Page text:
Standing bare chested and alone on the steps of Penticton City Hall 65-year-old grandmother Gail Owen of Oliver bravely outlined her stand on women’s equality to go topless to just a handful of people Aug. 23.
While she was eventually joined by another woman, Jo Scofield, partway through the local rally, Owen admitted afterwards she was unhappy with the lack of promised support for the cause, which is part of a national and international campaign encouraging women to go topless anywhere men are allowed to do the same.
“There were over 200 people who said they were going to be here today, but I always take that with a grain of salt because it is Penticton and Penticton is very hard to get anybody to do anything,” said Scofield.
No one from the organizing committee showed up to the event. Scofield had read about the rally prior to the event and decided to take part based on her beliefs about the need for equality between sexes.
“We change things by doing exactly what we are doing, by doing it in an environment where it’s not a big deal cause it shouldn’t be,” she said. “It’s only a big deal if people make it a big deal. Once you normalize it, it’s no more a big deal than guys walking around without a shirt on.”
While only a few people actually came close enough to hear Owen speak, a number of others watched from a distance up and down Main Street. Several vehicles also did a couple of laps around the 100-block to take in the proceedings.
Penticton RCMP also had a presence in the area as cruisers and an unmarked car drove by, but did not stop. A planned march to Lakeshore Drive from city hall was cancelled.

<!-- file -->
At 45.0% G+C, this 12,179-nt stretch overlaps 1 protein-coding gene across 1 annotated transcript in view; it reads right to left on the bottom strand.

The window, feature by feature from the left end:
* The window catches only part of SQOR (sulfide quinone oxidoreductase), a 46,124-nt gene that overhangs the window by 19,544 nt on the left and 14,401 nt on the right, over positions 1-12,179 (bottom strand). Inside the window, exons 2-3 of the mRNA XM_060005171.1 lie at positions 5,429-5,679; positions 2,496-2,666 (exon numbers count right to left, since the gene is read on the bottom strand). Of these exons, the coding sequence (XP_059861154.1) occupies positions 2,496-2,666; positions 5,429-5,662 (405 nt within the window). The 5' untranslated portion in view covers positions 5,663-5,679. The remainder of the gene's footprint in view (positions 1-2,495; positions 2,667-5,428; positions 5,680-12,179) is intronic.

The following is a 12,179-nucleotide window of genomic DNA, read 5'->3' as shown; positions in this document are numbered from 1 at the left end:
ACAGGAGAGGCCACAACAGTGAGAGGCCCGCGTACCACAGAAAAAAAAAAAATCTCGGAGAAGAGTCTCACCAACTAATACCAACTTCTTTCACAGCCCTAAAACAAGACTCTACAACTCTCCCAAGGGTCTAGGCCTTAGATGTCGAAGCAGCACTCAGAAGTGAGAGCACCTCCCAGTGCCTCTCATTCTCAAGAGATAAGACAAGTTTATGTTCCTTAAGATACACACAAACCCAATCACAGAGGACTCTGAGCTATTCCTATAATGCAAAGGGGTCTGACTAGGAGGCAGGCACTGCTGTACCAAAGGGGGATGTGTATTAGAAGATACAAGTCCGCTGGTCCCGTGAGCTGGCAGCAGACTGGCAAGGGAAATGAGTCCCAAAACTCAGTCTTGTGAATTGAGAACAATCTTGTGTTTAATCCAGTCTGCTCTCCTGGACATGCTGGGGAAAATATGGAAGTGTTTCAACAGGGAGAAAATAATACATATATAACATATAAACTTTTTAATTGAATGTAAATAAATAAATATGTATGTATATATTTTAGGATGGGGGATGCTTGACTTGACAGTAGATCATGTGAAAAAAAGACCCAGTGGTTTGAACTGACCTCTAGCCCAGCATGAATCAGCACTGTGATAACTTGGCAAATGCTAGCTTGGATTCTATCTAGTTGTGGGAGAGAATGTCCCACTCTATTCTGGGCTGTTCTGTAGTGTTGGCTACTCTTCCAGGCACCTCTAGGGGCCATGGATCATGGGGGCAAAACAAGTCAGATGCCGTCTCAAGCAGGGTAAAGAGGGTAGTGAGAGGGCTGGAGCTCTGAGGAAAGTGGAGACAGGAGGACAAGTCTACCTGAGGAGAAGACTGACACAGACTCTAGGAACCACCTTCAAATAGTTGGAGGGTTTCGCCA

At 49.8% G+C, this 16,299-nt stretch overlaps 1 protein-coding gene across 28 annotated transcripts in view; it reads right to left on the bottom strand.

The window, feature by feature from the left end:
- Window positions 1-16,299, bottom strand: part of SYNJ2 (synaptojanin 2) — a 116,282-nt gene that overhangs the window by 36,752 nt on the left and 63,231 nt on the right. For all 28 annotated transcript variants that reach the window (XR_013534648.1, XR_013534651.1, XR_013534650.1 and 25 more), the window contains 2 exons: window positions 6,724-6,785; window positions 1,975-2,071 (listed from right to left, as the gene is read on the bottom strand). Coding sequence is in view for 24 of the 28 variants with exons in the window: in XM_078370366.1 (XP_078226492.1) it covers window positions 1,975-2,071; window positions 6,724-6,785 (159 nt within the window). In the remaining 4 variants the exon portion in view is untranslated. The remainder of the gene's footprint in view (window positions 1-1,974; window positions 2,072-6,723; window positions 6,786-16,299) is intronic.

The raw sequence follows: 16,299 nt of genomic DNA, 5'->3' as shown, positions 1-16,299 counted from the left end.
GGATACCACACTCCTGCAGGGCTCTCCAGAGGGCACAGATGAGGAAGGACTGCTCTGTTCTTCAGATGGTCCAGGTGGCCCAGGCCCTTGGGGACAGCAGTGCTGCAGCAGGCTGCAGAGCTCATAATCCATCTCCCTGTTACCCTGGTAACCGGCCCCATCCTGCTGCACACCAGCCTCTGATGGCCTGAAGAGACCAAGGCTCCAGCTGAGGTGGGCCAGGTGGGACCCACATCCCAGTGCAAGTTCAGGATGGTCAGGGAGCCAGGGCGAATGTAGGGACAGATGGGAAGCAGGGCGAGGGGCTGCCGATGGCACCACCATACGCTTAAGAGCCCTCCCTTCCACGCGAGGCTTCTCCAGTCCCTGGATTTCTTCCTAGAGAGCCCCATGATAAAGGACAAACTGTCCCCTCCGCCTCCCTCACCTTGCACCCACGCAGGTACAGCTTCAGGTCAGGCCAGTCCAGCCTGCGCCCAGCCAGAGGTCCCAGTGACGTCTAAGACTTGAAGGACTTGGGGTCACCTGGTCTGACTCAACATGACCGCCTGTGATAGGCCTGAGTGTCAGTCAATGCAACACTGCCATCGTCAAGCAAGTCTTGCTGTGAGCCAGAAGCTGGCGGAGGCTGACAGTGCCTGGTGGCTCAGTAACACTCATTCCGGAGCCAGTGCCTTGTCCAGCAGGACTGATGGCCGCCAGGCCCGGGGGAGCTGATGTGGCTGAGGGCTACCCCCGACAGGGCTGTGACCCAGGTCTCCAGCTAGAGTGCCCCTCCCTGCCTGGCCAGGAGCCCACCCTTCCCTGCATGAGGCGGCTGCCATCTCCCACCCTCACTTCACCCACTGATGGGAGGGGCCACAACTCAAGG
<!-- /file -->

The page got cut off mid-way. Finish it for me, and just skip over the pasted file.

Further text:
“We’re here as part of a celebration, a celebration of women’s rights in B.C. since the year 2000 to go topless wherever they want and what that means is what the judges have said is where men can go topless, women have that same right,” said Owen, who regularly rides her bicycle without a top in the community where she lives.
She accused Penticton city council and RCMP of being “small minded” when it comes to women going topless.
One person watching the small gathering was Jane Turnell, who was working across the street and decided to come over to see what was going on.
“I support them for what they’re doing, if I was young and perky I might do it,” said Turnell. “I want the right for women to breastfeed their babies without people irritating them and telling them to cover up and go in the bathroom. Would you eat in the bathroom? No. I admire them (Owen and Scofield) for the courage. I’m sorry I don’t have enough courage.”
This was the eighth consecutive year the international GoTopless organization has arranged similar rallies. Including Penticton, six Canadian cities held rallies.
The group states in addition to Ontario this right is has been legally recognized in Saskatchewan since 1997 and in British Columbia since 2000. The other provinces have yet follow suit.
Meanwhile, Owen is promising to continue to do whatever she can to promote the cause, even if it means having to stand alone.
“It is something I believe in very strongly and I’m not going to stop,” she said.